Hummel, Johann Erdmann (1769–1852): Painter, etcher. From 1781 studied at the Academy of Formative Arts in Cassel, from 1792 in Rome, where after initially being under the influence of classicism he applied himself to the art of Romantic veduta painting (a highly detailed, usually large-scale painting of a cityscape or some other vista, a genre that originated in Flanders). From 1800 in Berlin, where he produced costume drawings for the Royal Theater (1803) and a set of etchings on Luther’s life (1806). From 1809 taught architecture, perspective, and optics at the Berlin Academy of the Formative Arts. Known for his genre scenes in the Biedermeyer style and the incorporation of odd effects in perspective by the use of light and reflection (whence the nickname “Perspective Hummel”).
Huschke, Wilhelm Ernst Christian (1760–1828): Studied medicine in Jena, from 1788 physician in Weimar, attended Anna Amalia and Karl August, though also Wieland, Goethe, and Herder. Attended Schiller on the latter’s deathbed, whom he also autopsied. Cecile Gotter stayed with his family during at least part of her time in Weimar during which she was pursuing artistic training.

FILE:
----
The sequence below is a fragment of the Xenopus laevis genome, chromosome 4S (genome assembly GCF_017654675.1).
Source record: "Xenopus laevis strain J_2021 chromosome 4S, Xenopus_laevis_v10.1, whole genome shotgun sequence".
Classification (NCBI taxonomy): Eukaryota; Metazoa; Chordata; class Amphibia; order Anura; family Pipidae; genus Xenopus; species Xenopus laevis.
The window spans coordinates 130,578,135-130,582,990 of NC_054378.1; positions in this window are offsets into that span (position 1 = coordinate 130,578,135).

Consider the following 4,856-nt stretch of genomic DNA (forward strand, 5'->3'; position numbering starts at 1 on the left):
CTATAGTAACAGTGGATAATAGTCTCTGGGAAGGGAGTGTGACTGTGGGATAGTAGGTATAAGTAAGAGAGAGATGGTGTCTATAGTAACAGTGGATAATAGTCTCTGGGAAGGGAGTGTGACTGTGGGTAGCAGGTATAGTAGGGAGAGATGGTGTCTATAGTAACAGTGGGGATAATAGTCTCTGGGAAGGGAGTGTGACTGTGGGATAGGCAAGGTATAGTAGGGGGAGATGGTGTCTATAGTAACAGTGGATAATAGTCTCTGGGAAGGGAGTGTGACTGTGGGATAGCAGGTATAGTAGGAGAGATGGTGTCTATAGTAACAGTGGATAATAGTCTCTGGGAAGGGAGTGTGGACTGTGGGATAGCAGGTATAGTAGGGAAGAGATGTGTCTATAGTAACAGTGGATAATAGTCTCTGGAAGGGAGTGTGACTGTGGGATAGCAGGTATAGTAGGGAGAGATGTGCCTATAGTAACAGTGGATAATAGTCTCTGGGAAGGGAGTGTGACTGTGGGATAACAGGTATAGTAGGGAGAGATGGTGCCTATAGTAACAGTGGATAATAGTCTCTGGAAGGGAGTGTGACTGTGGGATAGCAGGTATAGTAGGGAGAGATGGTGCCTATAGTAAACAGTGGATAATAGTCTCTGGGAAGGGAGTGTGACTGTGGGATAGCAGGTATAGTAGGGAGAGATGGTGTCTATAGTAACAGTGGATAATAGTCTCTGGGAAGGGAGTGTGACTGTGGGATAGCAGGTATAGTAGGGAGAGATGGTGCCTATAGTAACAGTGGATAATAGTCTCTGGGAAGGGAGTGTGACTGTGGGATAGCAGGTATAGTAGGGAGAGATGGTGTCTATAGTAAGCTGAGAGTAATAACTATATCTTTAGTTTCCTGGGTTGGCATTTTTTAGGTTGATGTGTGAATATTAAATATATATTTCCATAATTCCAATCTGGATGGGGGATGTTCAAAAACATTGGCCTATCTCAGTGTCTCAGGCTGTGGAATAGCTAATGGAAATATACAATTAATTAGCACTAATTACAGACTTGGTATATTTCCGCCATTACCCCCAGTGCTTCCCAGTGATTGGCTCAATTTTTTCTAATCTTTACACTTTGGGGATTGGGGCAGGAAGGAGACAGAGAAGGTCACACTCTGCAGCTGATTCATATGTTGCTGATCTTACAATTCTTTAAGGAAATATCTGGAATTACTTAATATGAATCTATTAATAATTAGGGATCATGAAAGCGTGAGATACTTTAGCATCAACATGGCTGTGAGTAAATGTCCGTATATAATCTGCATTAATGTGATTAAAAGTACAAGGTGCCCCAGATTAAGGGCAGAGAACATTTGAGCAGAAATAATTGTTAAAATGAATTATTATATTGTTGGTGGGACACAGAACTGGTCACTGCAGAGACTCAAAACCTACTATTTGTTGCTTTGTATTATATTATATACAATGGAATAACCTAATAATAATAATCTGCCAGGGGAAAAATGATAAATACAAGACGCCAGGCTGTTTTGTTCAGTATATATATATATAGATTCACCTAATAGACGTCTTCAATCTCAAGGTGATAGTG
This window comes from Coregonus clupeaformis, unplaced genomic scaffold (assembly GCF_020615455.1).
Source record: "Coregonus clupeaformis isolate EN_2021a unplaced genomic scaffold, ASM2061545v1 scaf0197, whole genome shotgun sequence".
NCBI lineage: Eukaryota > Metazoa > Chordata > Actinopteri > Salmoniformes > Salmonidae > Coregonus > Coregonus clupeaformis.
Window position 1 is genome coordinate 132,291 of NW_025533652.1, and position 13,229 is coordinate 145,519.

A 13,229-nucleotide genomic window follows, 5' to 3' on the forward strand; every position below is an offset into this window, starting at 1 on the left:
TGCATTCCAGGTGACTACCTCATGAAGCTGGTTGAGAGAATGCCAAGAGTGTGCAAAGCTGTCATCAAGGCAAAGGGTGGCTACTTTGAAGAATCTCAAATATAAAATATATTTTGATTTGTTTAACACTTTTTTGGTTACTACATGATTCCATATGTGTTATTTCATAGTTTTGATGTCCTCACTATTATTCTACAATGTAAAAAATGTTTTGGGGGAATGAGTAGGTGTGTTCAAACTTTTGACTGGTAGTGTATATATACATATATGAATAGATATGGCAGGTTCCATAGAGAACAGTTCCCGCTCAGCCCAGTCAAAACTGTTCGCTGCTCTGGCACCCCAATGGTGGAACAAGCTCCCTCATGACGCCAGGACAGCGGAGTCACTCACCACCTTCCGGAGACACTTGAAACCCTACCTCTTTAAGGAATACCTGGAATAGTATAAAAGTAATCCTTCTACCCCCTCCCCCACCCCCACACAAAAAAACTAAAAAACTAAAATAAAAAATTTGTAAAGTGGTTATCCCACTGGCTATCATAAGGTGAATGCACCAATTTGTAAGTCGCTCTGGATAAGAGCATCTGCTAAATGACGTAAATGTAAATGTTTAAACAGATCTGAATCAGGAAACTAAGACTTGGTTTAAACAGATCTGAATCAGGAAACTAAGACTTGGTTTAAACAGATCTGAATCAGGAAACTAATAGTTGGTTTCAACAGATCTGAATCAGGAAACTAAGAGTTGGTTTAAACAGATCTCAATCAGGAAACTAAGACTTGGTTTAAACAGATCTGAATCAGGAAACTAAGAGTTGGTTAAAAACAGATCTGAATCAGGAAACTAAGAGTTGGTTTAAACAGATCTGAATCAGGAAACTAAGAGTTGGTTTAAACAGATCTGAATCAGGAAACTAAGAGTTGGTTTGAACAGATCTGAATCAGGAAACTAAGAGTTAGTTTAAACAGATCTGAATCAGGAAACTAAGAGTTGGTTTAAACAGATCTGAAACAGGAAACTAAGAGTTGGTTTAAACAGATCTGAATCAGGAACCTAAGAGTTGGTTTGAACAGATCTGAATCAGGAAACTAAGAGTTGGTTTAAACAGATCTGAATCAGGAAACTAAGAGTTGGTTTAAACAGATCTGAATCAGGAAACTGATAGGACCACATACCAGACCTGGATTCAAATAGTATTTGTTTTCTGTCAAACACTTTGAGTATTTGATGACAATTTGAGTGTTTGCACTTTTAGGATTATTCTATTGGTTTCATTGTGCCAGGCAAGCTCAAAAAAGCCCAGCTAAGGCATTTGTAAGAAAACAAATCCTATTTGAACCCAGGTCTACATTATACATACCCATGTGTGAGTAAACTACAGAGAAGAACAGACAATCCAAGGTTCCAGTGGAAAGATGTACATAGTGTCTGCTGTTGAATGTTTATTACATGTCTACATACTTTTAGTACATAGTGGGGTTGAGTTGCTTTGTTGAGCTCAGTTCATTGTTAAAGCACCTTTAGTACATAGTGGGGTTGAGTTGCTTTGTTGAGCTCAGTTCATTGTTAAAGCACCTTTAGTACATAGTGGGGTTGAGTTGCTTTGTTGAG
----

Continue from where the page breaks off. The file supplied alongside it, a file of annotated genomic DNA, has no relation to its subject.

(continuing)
Hutchinson, John Hely (1757–1832): British soldier and politician. Aide-de-camp of Sir Ralph Abercromby during the Netherlands campaign of 1793; like Abercromby, also participated in the second expedition to the Netherlands in 1799, and was then second-in-command during the 1801 expedition to Egypt under Abercromby, after whose death in battle Hutchinson took command.
Huxham, John (1692–1728): English physician from Devon, from 1717 practiced in Plymouth and eventually became a member of the Royal Society. In 1739 published a study on the relation between epidemic diseases and the weather. 1728–48 he kept a record of epidemic diseases, publishing them in two volumes. One of the first physicians in England to identify and classify influenza, but most famous for his treatise on fevers (1750), in which he distinguished between “nervous fever,” on the one hand, and “putrid” fever (also “malignant,” “pestilential”), on the other, the latter caused by contagion, the former not. (Portrait: in Thomas Joseph Pettigrew, Medical Portrait Gallery vol. 2 [London 1838], s.v. John Huxham, unpaginated.)